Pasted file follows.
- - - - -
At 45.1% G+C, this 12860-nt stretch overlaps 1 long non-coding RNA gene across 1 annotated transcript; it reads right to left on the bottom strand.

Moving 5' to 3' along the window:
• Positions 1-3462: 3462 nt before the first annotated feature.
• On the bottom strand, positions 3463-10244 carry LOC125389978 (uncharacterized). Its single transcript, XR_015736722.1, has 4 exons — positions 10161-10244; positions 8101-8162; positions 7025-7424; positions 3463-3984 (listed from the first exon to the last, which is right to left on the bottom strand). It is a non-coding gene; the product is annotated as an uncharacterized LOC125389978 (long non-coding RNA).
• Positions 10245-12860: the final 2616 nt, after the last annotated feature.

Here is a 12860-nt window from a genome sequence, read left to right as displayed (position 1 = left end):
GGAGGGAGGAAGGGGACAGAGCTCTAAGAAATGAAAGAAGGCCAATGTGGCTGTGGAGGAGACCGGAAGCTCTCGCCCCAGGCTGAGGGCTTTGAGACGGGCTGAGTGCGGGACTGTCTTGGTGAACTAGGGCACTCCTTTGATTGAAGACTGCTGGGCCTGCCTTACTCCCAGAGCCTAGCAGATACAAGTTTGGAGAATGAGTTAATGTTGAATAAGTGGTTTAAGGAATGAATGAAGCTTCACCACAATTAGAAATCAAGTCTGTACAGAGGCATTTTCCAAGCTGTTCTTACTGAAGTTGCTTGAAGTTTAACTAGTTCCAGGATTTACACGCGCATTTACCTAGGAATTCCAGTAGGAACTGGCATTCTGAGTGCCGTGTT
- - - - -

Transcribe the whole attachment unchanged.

At 45.1% G+C, this 12860-nt stretch overlaps 1 long non-coding RNA gene across 1 annotated transcript; it reads right to left on the bottom strand.

Moving 5' to 3' along the window:
• Positions 1-3462: 3462 nt before the first annotated feature.
• On the bottom strand, positions 3463-10244 carry LOC125389978 (uncharacterized). Its single transcript, XR_015736722.1, has 4 exons — positions 10161-10244; positions 8101-8162; positions 7025-7424; positions 3463-3984 (listed from the first exon to the last, which is right to left on the bottom strand). It is a non-coding gene; the product is annotated as an uncharacterized LOC125389978 (long non-coding RNA).
• Positions 10245-12860: the final 2616 nt, after the last annotated feature.

Here is a 12860-nt window from a genome sequence, read left to right as displayed (position 1 = left end):
GGAGGGAGGAAGGGGACAGAGCTCTAAGAAATGAAAGAAGGCCAATGTGGCTGTGGAGGAGACCGGAAGCTCTCGCCCCAGGCTGAGGGCTTTGAGACGGGCTGAGTGCGGGACTGTCTTGGTGAACTAGGGCACTCCTTTGATTGAAGACTGCTGGGCCTGCCTTACTCCCAGAGCCTAGCAGATACAAGTTTGGAGAATGAGTTAATGTTGAATAAGTGGTTTAAGGAATGAATGAAGCTTCACCACAATTAGAAATCAAGTCTGTACAGAGGCATTTTCCAAGCTGTTCTTACTGAAGTTGCTTGAAGTTTAACTAGTTCCAGGATTTACACGCGCATTTACCTAGGAATTCCAGTAGGAACTGGCATTCTGAGTGCCGTGTT